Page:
Tuesday, May 20, 2014

late 1880s plaid bustle dress

For this year's Frontier Forts Day outing with the DFWCG, I decided that I just couldn't bear to wear another "this old thing" dress.  I didn't have a lot of time to work on anything fancy, but I whipped up a simple summer bustle dress using some fabric from my stash and a few patterns that I wanted to test out for another project.

The underskirt is made from an 1887 foundation skirt pattern in Patterns of Fashion, and the overskirt is made from the Truly Victorian asymmetrical overskirt pattern.  The pattern for the bodice came from a January, 1888 la Mode IllustrĂ©e pattern sheet, and the fashion plate that shows the made up pattern can be seen on the right.  I bought the pattern from a seller named ryphat on ebay, and I was thrilled to discover that it fit me wonderfully with very few alterations.  Her stock rotates quite a bit and I don't see the exact pattern that I used for sale at the moment, but I definitely recommend these patterns if you are looking for some new historical pattern options and you are a fairly average size. I did change up the bodice a little to make this dress suit my tastes, and I drew inspiration from several late 1880s la Mode IllustrĂ©e fashion plates found on the Bunka Gakuen database.   I decorated the center placket with a double row of mother-of-pearl buttons and added the pleated sections beside the placket to make my dress resemble a few illustrations like the ones seen here.

Since May events can be pretty toasty in Texas (I think we hit 90 degrees this year), I picked some cotton fabric from my stash that is almost sheer to try to keep cool.  The underskirt is unlined except for a facing at the hem, the overskirt and sleeves are lined with voile just to keep the color of everything consistent, and the bodice is lined with cotton sateen.  It was actually turned out to be a very cool and comfortable outfit and I was never uncomfortable from the heat, which was such a wonderful thing. Of course, I still wasn't opposed to catching a bit of a breeze to keep my ankles cool when the opportunity arose!  ;)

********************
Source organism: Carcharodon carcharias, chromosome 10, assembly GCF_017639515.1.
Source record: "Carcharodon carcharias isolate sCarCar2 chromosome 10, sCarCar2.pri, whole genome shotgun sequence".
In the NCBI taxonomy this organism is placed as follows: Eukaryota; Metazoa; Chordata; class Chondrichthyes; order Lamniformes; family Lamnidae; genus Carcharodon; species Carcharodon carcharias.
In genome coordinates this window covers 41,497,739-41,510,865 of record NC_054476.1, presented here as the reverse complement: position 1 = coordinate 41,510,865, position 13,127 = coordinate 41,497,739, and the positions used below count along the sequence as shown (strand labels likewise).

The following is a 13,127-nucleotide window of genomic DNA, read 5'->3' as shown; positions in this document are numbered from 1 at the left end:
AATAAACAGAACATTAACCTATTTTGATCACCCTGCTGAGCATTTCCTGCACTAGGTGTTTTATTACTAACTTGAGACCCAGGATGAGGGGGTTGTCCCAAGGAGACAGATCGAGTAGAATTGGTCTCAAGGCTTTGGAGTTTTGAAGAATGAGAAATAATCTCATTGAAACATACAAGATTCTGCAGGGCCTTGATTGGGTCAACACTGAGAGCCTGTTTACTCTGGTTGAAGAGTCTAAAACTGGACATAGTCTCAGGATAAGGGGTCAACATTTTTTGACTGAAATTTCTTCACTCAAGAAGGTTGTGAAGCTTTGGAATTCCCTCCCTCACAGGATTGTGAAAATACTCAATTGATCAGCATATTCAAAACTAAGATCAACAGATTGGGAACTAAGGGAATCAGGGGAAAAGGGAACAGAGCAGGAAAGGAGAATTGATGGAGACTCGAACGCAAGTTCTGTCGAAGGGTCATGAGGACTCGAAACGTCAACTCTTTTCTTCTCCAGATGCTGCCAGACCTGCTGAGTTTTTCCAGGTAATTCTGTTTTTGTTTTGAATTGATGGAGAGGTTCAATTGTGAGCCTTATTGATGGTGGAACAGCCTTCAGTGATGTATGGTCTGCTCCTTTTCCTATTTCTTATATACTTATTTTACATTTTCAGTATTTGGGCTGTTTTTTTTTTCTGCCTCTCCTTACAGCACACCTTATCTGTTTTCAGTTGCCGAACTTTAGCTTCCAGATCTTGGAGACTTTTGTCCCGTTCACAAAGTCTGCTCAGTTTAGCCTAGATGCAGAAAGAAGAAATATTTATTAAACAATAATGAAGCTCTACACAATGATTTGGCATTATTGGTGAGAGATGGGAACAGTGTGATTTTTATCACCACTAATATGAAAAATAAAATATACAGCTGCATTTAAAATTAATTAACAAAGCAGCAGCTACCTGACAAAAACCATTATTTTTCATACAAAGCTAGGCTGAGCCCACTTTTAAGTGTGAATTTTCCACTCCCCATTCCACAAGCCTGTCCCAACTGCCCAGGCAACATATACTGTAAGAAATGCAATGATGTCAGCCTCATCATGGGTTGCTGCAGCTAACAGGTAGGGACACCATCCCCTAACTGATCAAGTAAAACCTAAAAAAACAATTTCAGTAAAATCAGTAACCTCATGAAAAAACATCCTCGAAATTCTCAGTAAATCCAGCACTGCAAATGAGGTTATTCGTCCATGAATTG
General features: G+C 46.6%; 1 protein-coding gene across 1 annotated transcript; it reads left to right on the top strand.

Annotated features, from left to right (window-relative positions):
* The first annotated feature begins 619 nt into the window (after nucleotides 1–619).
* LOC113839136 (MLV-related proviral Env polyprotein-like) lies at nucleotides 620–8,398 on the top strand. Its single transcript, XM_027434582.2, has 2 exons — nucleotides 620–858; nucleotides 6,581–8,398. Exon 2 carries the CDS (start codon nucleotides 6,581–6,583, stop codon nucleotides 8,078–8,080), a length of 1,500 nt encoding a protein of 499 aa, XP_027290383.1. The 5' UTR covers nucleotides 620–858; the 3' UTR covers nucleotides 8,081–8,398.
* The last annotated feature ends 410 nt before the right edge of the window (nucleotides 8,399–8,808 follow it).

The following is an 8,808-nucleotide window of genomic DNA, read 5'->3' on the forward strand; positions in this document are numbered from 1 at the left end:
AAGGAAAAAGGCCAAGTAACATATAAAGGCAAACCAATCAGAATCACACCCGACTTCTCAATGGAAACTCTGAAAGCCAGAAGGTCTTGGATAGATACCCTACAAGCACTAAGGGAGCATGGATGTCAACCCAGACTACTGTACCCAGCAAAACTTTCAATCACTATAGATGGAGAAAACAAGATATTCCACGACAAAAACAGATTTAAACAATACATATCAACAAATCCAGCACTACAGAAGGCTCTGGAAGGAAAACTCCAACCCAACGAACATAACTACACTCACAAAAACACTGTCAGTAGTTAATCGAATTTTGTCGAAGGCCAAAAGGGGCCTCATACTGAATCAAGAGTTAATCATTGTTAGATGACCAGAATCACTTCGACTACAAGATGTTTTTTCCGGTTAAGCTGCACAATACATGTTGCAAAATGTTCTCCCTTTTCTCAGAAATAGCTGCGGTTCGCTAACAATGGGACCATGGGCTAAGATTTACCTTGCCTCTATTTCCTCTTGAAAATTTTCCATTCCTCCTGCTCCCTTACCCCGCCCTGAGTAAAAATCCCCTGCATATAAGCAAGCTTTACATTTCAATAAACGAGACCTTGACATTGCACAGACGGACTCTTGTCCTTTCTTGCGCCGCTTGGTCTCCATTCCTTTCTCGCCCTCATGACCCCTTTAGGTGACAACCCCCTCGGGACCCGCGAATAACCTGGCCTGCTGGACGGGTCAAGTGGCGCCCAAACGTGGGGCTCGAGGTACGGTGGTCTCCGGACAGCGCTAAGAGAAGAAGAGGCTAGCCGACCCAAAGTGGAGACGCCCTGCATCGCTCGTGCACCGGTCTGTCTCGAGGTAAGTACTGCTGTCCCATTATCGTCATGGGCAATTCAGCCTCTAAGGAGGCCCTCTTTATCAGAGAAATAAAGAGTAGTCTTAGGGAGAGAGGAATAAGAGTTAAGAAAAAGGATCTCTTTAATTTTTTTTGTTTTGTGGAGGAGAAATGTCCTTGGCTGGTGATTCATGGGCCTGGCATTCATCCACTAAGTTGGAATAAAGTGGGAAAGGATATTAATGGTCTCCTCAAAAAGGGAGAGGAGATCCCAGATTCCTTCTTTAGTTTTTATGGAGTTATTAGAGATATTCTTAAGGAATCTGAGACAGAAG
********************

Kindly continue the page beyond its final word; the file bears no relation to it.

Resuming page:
Best of all, the plaid fabric came from Walmart and only cost me $14 total, and the other fabrics for the lining and accents were given to me in trades, so this is probably one of the least expensive dresses that I've ever made.  Two other ladies - Liz from the Pragmatic Costumer, and Megan from Mistress of Disguise - also happened to be wearing dresses made out of Walmart fabric at this event, and we were quite proud of our fabulous display of Walmart Victorian couture.

But my favorite part of this new outfit is definitely my bonnet.  I LOVE silly hats, and I think the tall, elaborately bedecked bonnets worn in the 1880s like this one from the Met are some of the most wonderfully ridiculous hats that I've ever seen!  To continue my cheapskate costuming streak, I made the base of my hat by cutting down a modern hat that I never really wore very much so that the crown would just perch on the back of my head.  I wired the edges and covered the base with some antique tatted lace from my stash that I dyed dark grey to match my dress.  Then I just added a pile of ribbons, lace, and a few flowers (also from my stash) to the top to give it some height and color.  I've never been overly fond of ribbons that are tied under the chin, but luckily, I found examples in 1880s fashion plates like this one proving that these bonnets could be worn with or without ties.  I sewed a comb under the front edge of the hat and pinned the bottom corners to my hair with bobby pins, and it stayed put all day with no worries.